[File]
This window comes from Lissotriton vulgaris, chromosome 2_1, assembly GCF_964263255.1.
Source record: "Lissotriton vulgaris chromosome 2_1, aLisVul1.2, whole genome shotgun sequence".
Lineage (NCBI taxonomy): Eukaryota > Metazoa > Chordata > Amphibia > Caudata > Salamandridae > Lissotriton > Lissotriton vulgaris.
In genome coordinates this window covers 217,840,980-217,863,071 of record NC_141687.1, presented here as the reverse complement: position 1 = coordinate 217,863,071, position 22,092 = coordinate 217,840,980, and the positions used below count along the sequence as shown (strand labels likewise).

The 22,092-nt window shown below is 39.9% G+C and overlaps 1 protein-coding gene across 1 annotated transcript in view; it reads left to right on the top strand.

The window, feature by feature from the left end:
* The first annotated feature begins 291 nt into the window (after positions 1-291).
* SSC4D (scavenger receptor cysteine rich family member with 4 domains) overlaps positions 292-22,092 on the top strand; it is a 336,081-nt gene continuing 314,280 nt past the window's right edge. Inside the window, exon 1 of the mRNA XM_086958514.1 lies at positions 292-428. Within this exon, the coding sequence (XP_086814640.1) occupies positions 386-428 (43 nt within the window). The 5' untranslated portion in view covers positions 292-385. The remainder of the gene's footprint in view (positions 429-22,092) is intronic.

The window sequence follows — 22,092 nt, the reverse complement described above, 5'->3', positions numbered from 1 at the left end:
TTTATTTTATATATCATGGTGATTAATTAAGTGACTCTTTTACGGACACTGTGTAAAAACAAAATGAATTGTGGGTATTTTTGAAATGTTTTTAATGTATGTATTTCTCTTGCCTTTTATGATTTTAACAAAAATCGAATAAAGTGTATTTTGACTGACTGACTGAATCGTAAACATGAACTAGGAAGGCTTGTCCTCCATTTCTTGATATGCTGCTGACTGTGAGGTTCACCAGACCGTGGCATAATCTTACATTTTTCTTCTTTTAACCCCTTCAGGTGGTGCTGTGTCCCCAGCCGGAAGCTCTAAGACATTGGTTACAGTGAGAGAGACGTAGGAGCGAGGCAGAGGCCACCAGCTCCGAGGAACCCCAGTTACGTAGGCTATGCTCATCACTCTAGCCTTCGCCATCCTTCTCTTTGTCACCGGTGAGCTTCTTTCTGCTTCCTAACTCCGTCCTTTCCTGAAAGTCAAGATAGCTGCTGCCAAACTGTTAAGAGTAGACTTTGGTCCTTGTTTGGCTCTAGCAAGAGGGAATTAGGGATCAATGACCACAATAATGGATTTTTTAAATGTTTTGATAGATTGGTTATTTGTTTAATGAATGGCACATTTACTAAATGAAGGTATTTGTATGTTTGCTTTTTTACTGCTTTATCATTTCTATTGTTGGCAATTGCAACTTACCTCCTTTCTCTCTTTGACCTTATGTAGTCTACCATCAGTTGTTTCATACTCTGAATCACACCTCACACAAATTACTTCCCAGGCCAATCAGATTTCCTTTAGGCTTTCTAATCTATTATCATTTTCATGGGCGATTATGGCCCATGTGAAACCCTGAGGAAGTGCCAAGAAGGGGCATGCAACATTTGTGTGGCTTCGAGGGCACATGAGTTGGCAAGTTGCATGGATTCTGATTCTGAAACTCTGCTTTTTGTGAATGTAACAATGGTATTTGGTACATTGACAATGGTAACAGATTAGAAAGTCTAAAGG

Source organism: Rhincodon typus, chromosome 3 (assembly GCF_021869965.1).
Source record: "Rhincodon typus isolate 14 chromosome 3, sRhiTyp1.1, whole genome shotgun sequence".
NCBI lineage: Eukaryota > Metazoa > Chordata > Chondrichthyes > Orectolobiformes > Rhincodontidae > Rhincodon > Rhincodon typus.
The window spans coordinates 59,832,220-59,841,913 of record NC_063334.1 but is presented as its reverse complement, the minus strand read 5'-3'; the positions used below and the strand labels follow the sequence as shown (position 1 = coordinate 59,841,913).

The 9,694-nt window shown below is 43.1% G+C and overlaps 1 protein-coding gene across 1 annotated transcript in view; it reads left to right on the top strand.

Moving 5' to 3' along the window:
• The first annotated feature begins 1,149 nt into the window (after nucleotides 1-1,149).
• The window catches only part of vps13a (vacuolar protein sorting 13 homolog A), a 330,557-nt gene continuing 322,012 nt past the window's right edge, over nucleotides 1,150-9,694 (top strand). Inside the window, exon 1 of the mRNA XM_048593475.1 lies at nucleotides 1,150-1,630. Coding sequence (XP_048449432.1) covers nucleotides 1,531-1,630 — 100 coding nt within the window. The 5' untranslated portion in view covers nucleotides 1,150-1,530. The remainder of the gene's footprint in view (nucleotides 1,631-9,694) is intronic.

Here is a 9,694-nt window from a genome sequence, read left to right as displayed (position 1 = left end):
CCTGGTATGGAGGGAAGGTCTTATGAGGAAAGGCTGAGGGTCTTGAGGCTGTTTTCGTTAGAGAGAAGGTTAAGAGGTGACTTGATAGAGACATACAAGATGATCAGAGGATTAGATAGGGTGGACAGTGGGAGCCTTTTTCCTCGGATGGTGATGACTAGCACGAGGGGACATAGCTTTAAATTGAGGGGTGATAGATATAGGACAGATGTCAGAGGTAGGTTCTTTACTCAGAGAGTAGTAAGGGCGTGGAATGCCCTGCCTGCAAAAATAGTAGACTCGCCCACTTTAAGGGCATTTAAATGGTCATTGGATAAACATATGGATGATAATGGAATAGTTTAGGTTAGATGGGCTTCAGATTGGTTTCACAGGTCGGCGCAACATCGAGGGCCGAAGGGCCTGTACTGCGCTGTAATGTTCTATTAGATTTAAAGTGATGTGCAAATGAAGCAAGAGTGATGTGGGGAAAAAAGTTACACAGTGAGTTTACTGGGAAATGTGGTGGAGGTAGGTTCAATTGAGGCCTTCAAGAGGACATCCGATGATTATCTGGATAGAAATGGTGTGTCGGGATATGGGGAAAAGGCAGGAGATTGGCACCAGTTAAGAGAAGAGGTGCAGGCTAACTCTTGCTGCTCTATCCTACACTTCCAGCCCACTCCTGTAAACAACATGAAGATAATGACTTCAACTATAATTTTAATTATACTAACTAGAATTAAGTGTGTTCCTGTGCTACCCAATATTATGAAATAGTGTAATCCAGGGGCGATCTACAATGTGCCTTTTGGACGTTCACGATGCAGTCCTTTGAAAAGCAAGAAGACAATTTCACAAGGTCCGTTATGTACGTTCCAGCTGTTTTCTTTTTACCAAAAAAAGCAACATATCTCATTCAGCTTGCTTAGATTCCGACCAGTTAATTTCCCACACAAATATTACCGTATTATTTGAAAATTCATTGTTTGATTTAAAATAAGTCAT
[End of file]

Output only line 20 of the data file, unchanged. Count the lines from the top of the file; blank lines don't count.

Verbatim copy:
CCTGGTATGGAGGGAAGGTCTTATGAGGAAAGGCTGAGGGTCTTGAGGCTGTTTTCGTTAGAGAGAAGGTTAAGAGGTGACTTGATAGAGACATACAAGATGATCAGAGGATTAGATAGGGTGGACAGTGGGAGCCTTTTTCCTCGGATGGTGATGACTAGCACGAGGGGACATAGCTTTAAATTGAGGGGTGATAGATATAGGACAGATGTCAGAGGTAGGTTCTTTACTCAGAGAGTAGTAAGGGCGTGGAATGCCCTGCCTGCAAAAATAGTAGACTCGCCCACTTTAAGGGCATTTAAATGGTCATTGGATAAACATATGGATGATAATGGAATAGTTTAGGTTAGATGGGCTTCAGATTGGTTTCACAGGTCGGCGCAACATCGAGGGCCGAAGGGCCTGTACTGCGCTGTAATGTTCTATTAGATTTAAAGTGATGTGCAAATGAAGCAAGAGTGATGTGGGGAAAAAAGTTACACAGTGAGTTTACTGGGAAATGTGGTGGAGGTAGGTTCAATTGAGGCCTTCAAGAGGACATCCGATGATTATCTGGATAGAAATGGTGTGTCGGGATATGGGGAAAAGGCAGGAGATTGGCACCAGTTAAGAGAAGAGGTGCAGGCTAACTCTTGCTGCTCTATCCTACACTTCCAGCCCACTCCTGTAAACAACATGAAGATAATGACTTCAACTATAATTTTAATTATACTAACTAGAATTAAGTGTGTTCCTGTGCTACCCAATATTATGAAATAGTGTAATCCAGGGGCGATCTACAATGTGCCTTTTGGACGTTCACGATGCAGTCCTTTGAAAAGCAAGAAGACAATTTCACAAGGTCCGTTATGTACGTTCCAGCTGTTTTCTTTTTACCAAAAAAAGCAACATATCTCATTCAGCTTGCTTAGATTCCGACCAGTTAATTTCCCACACAAATATTACCGTATTATTTGAAAATTCATTGTTTGATTTAAAATAAGTCAT